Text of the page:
TGIF: Trying to understand the appeal of fright
I happily welcome the adorable young children dressed as Elsa and Anna from “Frozen” — or dressed in any other costume — who knock on our doors each Halloween. I do enjoy the trick-or-treat tradition, but I typically avoid most other aspects of the event.
The pandemic has complicated the usual assortment of Halloween spook houses and scary parties, so thrill-seekers must be content this year with the catalog of previous horror movies because production of new ones had to be shelved. Many fine folks — perhaps even you — relish the prospect of being scared to the point of accidentally losing control of certain bodily functions.
I’ve been doing some reading about the appeal of horror movies, and after clicking through a dozen or so articles explaining why people like them, it seems I know less about the subject than before. Fortunately, I found a couple of scientific essays that also address why certain people don’t like them, the category in which I happen to fall.
This practice of self-examination occurs every year around this time, because my disenchantment with the traditions of October 31 don’t quite sink to the level of my disdain of horror movies. However, it seems the two categories go hand-in-hand.
Many of our adult practices and preferences can be traced to our childhood, so I’ll reflect on that first. For a child, the entire purpose — the bottom line — of Halloween is collecting as much candy, from as many houses, in as little time, as you possibly can.
Please understand, I’m not an adventurous eater by any means. I was extremely picky about food as a child, and in many ways I still am. I have found myself venturing out more in my later years, and I’ve found some “new” items I actually like. Where has this been all my life?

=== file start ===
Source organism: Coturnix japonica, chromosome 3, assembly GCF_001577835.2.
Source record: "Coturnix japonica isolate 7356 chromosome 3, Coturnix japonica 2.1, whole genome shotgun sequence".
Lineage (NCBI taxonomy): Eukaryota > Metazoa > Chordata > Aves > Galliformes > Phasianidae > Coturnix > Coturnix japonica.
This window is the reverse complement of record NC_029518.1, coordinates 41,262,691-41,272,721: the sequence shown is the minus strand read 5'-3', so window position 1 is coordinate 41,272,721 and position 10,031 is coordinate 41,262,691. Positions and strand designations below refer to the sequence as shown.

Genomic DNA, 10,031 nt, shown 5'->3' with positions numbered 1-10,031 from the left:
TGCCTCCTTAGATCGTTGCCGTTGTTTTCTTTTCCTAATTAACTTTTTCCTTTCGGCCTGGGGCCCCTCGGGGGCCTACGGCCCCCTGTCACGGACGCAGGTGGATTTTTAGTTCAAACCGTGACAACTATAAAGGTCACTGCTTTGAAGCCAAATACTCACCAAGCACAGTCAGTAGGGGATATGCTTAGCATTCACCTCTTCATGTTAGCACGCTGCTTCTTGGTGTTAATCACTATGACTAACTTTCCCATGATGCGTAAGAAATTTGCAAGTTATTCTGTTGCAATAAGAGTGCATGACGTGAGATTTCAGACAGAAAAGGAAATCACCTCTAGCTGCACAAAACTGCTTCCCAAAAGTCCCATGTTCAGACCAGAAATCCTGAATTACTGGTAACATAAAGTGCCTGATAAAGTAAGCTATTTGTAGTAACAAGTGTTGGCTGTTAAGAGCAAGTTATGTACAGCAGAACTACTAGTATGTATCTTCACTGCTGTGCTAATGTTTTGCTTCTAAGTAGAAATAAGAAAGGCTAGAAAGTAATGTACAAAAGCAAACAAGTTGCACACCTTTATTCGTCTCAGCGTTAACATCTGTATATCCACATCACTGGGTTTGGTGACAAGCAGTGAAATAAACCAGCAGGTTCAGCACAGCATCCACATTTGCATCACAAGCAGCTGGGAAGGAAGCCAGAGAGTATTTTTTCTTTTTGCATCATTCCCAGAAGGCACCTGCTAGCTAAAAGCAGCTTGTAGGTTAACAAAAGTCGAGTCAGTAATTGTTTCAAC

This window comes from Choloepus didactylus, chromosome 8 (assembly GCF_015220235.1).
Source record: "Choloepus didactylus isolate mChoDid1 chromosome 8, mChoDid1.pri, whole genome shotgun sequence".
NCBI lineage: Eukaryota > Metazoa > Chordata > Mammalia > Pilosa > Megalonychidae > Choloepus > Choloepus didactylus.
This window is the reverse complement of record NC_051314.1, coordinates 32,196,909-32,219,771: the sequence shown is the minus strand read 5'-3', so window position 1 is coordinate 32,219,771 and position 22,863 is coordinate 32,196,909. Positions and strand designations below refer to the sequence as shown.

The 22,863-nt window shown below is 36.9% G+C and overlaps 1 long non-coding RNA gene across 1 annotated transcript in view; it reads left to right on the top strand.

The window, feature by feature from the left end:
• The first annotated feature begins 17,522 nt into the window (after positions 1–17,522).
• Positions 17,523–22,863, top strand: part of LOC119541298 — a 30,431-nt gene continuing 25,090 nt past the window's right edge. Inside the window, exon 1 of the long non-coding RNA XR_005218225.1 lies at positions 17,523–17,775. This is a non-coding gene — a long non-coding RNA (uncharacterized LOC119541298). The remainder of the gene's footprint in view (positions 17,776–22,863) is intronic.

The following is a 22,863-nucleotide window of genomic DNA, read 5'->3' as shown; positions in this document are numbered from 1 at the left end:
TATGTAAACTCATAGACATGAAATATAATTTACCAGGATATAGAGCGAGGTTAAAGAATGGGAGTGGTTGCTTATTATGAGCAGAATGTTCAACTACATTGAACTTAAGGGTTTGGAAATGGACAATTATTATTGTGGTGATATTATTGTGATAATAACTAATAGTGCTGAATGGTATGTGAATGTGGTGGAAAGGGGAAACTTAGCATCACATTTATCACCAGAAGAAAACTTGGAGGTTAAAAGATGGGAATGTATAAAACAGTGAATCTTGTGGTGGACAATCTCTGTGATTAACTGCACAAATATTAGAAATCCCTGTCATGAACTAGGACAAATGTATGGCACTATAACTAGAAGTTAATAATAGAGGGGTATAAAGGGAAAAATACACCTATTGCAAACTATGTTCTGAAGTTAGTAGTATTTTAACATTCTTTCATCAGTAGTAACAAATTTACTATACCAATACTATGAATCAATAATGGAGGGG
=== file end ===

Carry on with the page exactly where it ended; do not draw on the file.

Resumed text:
Candy was, and remains, much the same. My mother, who was a dental assistant before getting married, was adamant about the harm to your teeth that sugar found in candy could do, and my experience with drilling cavities at the dentist convinced me that any enjoyment wasn’t worth the consequences.
If you’re not in it for the candy, why even bother with Halloween? I recall making the rounds on several years and bringing back a full bag of goodies. I would sort out a few Dum-Dums and Hershey’s Kisses before letting my parents pick over the rest.
Horror films are on a different level. Learned physiologists who have posted articles online offer several reasons why people might enjoy them.
As a genre, horror movies often pick up on concerns that face society. Films about nuclear radiation empowering monsters such as Godzilla came about in the 1950s. Exploration of outer space prompted a series of space alien flicks. Films in the “Friday the 13th” franchise tapped into fears of random acts of violence and serial killings. Defeating such threats on the big screen helps assure us that these particular dangers can be overcome.
Fortunately, I’m told that while there might be tragedy along the way, most horror movies have a hero who saves the day. I love happy endings.
Then there’s the thrill factor. People who watch horror movies experience a boost in the heart rate and other physical reactions that many enjoy.
Others, however, aren’t wired that way. Their brains might not release enough hormones to override the terror of what’s being seen. Or, maybe certain people just can’t stomach the sight of blood — even if it’s only stage blood and special effects.
For many years, I’ve heard comments to the effect that real life is scary enough these days without having to generate fictitious scenarios to keep us awake at night. That’s not wrong. But when horror movies resolve in the manner we hope to see, the audience is assured that sanity will ultimately prevail even when all seems lost. It’s an optimism we can take with us into the real world.
Meanwhile, have a happy — and above all, a safe — Halloween.
Gene Deason is editor emeritus of the Brownwood Bulletin. His column “TGIF” appears on Fridays. He may be contacted at email@example.com.